Feldkirch, Austria; 2 July 1997, (RFE/RL) - For the past two weeks, thousands of music lovers from all corners of Europe --and from as far away as Australia, Japan, the U.S. and Canada-- have flocked to the small medieval Austrian town of Feldkirch to celebrate the 200th anniversary of Franz Schubert's birth.
The annual "Schubertiade" music festival recalls the private evening concerts, in or near the composer's native Vienna, that were devoted to his music during his life-time (1797-1828). The festival started in nearby Hohenems in 1976. In the first Schubertiade years, famous Lieder singers --such as Hermann Prey, Hans Hotter, Dietrich Fischer-Dieskau-- and renowned orchestras and conductors like the Vienna Philharmonic Orchestra --conducted by Karl Boehm and Nikolaus Harnoncourt-- gave the festival great stature and prestige.
In 1991, the Schubertiade moved from the Hohenems Palace to the neighboring town of Feldkirch. The new site has two facilities for concerts, the old but fully renovated Conservatory Hall --with about 500 seats-- and the new modern concert hall (Monforthaus) especially built for the Schubert festival --with some 1,200 seats.
The program of "Schubertiade 1997" was devoted exclusively to the composer's works. They were performed by some of the most famous living interpreters of his music: German baritone Dietrich Fischer-Dieskau and tenor Peter Schreier, Austria's Alban Berg Quartet, Hungarian-born pianist Andras Schiff and the Camerata Academica of the Mozarteum in Salzburg (with Franz Welser-Moest) and the Stuttgart Radio Symphony Orchestra and Choir. Among the special guests at this year's anniversary celebration was Swedish mezzo-soprano Anne Sofie von Otter, the 1996 "Gramophone" award winner, and the popular U.S. soprano Barbara Hendricks, who sang the song cycle "Die Schoene Mullerin."
This year, about 50,000 tickets were sold during the festival's 14 days and some of its concerts were broadcast to 24 countries. As a result, the always popular Feldkirch Schubertiade was transformed into a veritable international cultural event. This was important to the private organizers of the festival, which has no funding either from the Austrian government or from the host Voralberg region.
Gerhard Fend, the festival's press officer, told our correspondent that the past two weeks are only part of Feldkirch's celebration of Schubert's bicentennial anniversary. From August 27 to September 7, the festivities will continue at Schwarzenberg, some 30 kilometers from Feldkirch. There, the program will include -- in addition, of course, to Schubert compositions-- works of the other "musical regents of the year": Brahms, Mendelssohn-Bartholdy and Donizetti.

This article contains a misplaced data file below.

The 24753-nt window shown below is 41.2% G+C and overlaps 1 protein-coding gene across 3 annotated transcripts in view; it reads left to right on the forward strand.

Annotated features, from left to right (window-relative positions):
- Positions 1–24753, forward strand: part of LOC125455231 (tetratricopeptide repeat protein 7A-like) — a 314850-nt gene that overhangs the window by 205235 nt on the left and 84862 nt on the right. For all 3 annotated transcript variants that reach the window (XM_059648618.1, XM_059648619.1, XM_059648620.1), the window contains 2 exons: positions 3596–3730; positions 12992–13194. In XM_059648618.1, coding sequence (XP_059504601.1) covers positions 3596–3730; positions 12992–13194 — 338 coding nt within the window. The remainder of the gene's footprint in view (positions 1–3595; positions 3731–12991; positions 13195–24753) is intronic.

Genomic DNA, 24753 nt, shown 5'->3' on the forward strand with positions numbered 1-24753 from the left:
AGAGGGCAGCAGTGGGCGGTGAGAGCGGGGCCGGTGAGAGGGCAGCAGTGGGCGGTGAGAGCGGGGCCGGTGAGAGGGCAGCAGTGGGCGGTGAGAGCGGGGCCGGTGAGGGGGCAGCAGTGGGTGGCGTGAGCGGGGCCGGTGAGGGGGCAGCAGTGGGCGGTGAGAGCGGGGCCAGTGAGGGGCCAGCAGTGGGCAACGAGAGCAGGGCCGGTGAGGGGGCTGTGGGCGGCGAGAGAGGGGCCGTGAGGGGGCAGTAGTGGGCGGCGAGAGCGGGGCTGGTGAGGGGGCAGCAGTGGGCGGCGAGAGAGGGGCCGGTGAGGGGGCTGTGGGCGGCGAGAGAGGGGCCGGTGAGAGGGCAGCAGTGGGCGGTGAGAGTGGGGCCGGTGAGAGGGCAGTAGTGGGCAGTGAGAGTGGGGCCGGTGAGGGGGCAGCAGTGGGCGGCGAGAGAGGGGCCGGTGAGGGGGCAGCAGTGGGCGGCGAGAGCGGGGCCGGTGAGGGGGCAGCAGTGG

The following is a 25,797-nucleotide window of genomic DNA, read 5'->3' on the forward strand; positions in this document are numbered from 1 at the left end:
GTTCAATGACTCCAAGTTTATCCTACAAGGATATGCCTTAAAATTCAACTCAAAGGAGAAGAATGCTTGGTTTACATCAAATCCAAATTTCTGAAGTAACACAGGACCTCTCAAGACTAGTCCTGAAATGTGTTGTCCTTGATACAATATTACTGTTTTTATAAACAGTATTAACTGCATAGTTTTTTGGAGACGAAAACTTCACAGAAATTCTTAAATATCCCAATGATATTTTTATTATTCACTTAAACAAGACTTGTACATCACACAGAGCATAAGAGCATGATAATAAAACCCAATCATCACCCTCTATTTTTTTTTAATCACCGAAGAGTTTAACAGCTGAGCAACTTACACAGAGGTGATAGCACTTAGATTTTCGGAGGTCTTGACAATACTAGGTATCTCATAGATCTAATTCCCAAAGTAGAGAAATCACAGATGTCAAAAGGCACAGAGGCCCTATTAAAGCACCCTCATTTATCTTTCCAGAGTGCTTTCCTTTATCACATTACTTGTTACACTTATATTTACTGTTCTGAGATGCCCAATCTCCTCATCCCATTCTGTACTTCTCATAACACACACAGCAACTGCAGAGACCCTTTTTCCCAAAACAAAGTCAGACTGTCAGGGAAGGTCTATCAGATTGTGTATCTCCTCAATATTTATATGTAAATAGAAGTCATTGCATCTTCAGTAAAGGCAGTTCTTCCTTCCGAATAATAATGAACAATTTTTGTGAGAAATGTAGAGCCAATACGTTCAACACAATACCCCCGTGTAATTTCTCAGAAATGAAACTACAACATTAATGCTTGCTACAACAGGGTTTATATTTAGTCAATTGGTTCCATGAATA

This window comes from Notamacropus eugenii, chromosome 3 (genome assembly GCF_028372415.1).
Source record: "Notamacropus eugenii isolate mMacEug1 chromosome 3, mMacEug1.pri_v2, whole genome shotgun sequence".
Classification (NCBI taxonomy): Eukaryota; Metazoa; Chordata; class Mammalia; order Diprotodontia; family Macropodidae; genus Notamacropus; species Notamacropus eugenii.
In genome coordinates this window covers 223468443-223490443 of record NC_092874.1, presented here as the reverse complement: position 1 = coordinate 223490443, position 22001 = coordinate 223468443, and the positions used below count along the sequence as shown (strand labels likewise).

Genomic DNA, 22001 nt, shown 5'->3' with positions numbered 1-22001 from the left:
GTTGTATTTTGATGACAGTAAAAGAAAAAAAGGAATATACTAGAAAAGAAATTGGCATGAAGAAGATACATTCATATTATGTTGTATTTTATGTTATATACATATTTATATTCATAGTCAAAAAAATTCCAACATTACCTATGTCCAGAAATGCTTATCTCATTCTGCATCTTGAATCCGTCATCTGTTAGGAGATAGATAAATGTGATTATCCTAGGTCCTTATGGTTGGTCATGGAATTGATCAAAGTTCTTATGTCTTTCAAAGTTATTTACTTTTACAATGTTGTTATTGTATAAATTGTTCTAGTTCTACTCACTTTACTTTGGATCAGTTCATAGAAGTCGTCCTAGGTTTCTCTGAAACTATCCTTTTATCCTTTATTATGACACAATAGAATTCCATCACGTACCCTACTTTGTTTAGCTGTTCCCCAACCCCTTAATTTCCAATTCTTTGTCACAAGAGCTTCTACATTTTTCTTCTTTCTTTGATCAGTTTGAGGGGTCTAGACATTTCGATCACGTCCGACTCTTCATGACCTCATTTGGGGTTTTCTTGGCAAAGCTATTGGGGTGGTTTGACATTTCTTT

In Schwarzenberg, the internationally renowned Slovak-born soprano Edita Gruberova will devote a recital to the two composers born in 1797, Schubert and Donizetti. Special attention will also be given to Brahms, commemorating the centenary of his death. His most representative chamber-music works will be performed by a piano quintet consisting of Andras Schiff and Russia's Borodin quartet, piano trios (Trio Fontenay, Wiener Klaviertrio), and two string sextets (Wiener Streichsextett, Cherubini Quartet with Tabea Zimmermann and another musician to be named). Brahms Lieder will be sung by the U.S.'s Helen Donath, Spanish-born Teresa Berganza and Peter Schreier. A special performance of Brahms' "Die schoene Magellone" will bring together the singers Olaf Baer of Sweden and Juliane Banse of Germany, with her compatriot Brigitte Fassbaender as narrator.
Still, Schubert will remain the dominant composer in Schwarzenberg. Lithuanian-born Gidon Kremer will open the concert series as first violinist in a performance of Schubert's late masterpiece, the C-Major String Quintet. He will play together with Germany's Annette Bik, France's Gerard Causs�, Austria's Clemens Hagen and Russia's Boris Pergamentchikov. This concert will be followed by evenings with the well-known Cherubini and Mosaique string quartets.
This year's Schubertiade is complemented with what its organizers call the biggest Schubert memorabilia exhibition in the world, with a total display area of more than 3,000 square meters. The show is divided among historic buildings in Feldkirch and Hohenems, as well as in Achberg Castle and Lindau in Germany. It is the product of an international project in which the two countries bordering Lake Constance --Austria and Germany-- and tiny neighboring Liechtenstein are participating.